He looked a little like a kid who had just walked out of school to begin his summer, the way he smiled after he hopped out of his No. 88 Chevy and bounded toward the media center in the infield of Daytona late last Sunday night. This was as happy as
"I can't say we're back yet, but this is a great f-----g start," Earnhardt told me as we walked toward the media center. "The real test for us will come next week at Fontana [Calif.]. We've got to run well there to prove that we're capable of making the Chase and winning races."
Indeed, you could make the argument that Sunday's Auto Club 500 in Fontana is a far more important race for Earnhardt than the Daytona 500, the so-called Super Bowl of stock car racing. Junior authored a strong performance in the Great America Race. After qualifying second, he led laps early, stayed out of trouble, fell back midway through the race as his handling went away, then made a late charge that was the stuff of Earnhardt family legend.
Sitting in 10th with two laps to go in the third attempt at a green-white-checkers finish, Earnhardt bolted through the field as if his No. 88 Chevy suddenly had an extra 20 horsepower. He bumped cars out of the way, swerved left and right, darted through holes that didn't appear to be there, and ultimately finished second behind
I spent some time with Earnhardt the morning of the 500. As we chatted outside his motor coach in the driver's lot, one thing really struck me: He was happy. Really, really happy. He talked about how he and his crew chief,
Junior often dreaded coming to the track last season as he floundered to a career-worst 25th place finish in the standings, but at Daytona he seemed different.He did virtually nothing NASCAR-related this offseason, and clearly the time away has rejuvenated him. I saw it in the driver's lot. Everyone saw it on the racetrack.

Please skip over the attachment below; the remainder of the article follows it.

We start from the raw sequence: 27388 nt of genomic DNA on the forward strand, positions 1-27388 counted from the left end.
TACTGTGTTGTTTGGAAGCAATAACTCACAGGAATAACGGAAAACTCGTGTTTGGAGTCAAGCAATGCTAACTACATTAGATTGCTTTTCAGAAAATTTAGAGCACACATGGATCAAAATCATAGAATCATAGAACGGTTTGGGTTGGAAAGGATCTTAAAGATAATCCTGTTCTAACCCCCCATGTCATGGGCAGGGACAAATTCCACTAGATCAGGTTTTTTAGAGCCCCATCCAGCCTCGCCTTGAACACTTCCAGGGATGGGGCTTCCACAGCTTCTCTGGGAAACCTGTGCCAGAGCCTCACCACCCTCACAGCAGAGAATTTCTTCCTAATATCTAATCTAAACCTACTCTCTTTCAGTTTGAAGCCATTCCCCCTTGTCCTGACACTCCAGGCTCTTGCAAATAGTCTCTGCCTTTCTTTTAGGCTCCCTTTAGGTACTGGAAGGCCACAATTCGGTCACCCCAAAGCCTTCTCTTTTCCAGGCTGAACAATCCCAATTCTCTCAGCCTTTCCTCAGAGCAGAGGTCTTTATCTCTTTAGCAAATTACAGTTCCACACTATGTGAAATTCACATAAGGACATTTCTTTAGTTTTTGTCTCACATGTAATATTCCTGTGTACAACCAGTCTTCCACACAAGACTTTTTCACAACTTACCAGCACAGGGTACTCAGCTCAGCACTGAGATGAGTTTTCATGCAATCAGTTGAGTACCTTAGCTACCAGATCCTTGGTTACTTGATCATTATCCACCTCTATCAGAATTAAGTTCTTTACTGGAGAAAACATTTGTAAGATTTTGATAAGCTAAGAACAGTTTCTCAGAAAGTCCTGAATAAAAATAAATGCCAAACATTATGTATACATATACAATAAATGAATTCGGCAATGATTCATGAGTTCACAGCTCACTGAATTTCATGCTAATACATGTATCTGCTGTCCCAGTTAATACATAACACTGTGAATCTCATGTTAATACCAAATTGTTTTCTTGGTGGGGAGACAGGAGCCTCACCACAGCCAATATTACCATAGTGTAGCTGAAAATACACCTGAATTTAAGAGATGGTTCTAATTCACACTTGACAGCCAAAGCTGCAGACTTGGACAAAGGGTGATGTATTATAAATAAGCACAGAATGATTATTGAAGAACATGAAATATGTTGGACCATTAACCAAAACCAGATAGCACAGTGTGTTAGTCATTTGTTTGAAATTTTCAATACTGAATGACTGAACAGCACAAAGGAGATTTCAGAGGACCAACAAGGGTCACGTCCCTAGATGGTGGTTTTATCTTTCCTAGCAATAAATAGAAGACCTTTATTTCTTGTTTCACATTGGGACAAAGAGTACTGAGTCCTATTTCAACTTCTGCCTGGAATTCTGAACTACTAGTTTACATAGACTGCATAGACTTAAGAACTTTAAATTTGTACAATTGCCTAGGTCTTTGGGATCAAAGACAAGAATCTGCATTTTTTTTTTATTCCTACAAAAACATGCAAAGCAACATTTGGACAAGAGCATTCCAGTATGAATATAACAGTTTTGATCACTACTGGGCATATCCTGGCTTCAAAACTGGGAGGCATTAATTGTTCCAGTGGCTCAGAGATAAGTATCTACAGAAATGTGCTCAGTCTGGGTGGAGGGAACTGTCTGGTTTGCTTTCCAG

Fontana has not been kind to Earnhardt. He hasn't finished in the top 10 in his last four starts at the flat two-mile oval and he only has three top-fives in 16 career starts there. Statistically, Fontana is Earnhardt's fourth worst track on the circuit (career average finish of 22.1), trailing only Las Vegas (24.3), Homestead (23.9), and Watkins Glen (22.6).
On Sunday he will be driving chassis No. 88-578, which is a brand new car. McGrew and his crew spent the offseason building a new fleet for Little E, trying to construct cars that are easier for him to handle. Last year, Earnhardt and McGrew often started races fast, but faded late. Will this happen again on Sunday at Fontana, which is far more similar to the rest of the tracks on the circuit than Daytona?
Unlikely, according to McGrew.
"Last year we seemed to fall off two-thirds of a way through a race and not finish well," he says. "We simply had bad communication. But we know each other better now and I can often tell what he wants out of the car just by the tone of his voice. We both believe in each other and believe we can turn this around."
Can they? We'll have a better sense of this early on Sunday evening.